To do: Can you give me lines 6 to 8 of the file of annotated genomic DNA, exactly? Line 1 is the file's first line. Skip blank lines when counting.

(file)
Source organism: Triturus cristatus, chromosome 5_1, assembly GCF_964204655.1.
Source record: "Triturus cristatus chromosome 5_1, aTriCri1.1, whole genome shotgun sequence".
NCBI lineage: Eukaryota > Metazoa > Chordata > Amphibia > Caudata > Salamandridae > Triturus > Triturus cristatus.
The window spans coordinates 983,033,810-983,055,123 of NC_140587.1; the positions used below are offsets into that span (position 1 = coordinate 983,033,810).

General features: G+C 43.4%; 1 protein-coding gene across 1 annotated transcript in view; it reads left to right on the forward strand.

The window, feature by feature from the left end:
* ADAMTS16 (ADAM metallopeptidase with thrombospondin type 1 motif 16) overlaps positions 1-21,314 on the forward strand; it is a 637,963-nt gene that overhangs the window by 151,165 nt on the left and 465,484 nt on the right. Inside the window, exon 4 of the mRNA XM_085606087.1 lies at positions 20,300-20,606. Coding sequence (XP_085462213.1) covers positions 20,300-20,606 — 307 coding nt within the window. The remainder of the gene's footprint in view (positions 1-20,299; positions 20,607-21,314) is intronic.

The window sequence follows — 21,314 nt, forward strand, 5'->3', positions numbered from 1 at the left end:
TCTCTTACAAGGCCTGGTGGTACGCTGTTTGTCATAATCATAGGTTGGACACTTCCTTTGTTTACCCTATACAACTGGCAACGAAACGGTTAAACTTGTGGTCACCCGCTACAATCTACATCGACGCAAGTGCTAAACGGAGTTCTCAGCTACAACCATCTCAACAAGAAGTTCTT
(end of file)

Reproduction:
The window, feature by feature from the left end:
* ADAMTS16 (ADAM metallopeptidase with thrombospondin type 1 motif 16) overlaps positions 1-21,314 on the forward strand; it is a 637,963-nt gene that overhangs the window by 151,165 nt on the left and 465,484 nt on the right. Inside the window, exon 4 of the mRNA XM_085606087.1 lies at positions 20,300-20,606. Coding sequence (XP_085462213.1) covers positions 20,300-20,606 — 307 coding nt within the window. The remainder of the gene's footprint in view (positions 1-20,299; positions 20,607-21,314) is intronic.

The window sequence follows — 21,314 nt, forward strand, 5'->3', positions numbered from 1 at the left end: